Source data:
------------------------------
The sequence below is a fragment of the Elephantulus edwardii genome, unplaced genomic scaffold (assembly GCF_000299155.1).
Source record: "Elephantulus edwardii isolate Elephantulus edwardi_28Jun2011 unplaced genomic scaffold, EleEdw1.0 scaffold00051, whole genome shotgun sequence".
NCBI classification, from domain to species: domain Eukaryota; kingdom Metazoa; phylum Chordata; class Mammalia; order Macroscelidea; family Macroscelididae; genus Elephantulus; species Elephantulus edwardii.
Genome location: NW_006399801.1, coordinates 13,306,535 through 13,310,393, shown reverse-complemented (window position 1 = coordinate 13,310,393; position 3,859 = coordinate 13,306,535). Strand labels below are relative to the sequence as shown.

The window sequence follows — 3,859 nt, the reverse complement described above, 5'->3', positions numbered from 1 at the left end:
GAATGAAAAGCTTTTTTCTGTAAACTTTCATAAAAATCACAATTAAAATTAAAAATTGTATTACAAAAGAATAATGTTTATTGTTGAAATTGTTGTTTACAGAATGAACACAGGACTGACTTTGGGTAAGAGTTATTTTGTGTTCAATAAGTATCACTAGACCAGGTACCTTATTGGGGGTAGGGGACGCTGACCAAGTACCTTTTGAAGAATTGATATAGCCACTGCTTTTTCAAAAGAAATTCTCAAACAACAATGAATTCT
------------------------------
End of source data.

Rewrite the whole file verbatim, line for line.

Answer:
The sequence below is a fragment of the Elephantulus edwardii genome, unplaced genomic scaffold (assembly GCF_000299155.1).
Source record: "Elephantulus edwardii isolate Elephantulus edwardi_28Jun2011 unplaced genomic scaffold, EleEdw1.0 scaffold00051, whole genome shotgun sequence".
NCBI classification, from domain to species: domain Eukaryota; kingdom Metazoa; phylum Chordata; class Mammalia; order Macroscelidea; family Macroscelididae; genus Elephantulus; species Elephantulus edwardii.
Genome location: NW_006399801.1, coordinates 13,306,535 through 13,310,393, shown reverse-complemented (window position 1 = coordinate 13,310,393; position 3,859 = coordinate 13,306,535). Strand labels below are relative to the sequence as shown.

The window sequence follows — 3,859 nt, the reverse complement described above, 5'->3', positions numbered from 1 at the left end:
GAATGAAAAGCTTTTTTCTGTAAACTTTCATAAAAATCACAATTAAAATTAAAAATTGTATTACAAAAGAATAATGTTTATTGTTGAAATTGTTGTTTACAGAATGAACACAGGACTGACTTTGGGTAAGAGTTATTTTGTGTTCAATAAGTATCACTAGACCAGGTACCTTATTGGGGGTAGGGGACGCTGACCAAGTACCTTTTGAAGAATTGATATAGCCACTGCTTTTTCAAAAGAAATTCTCAAACAACAATGAATTCT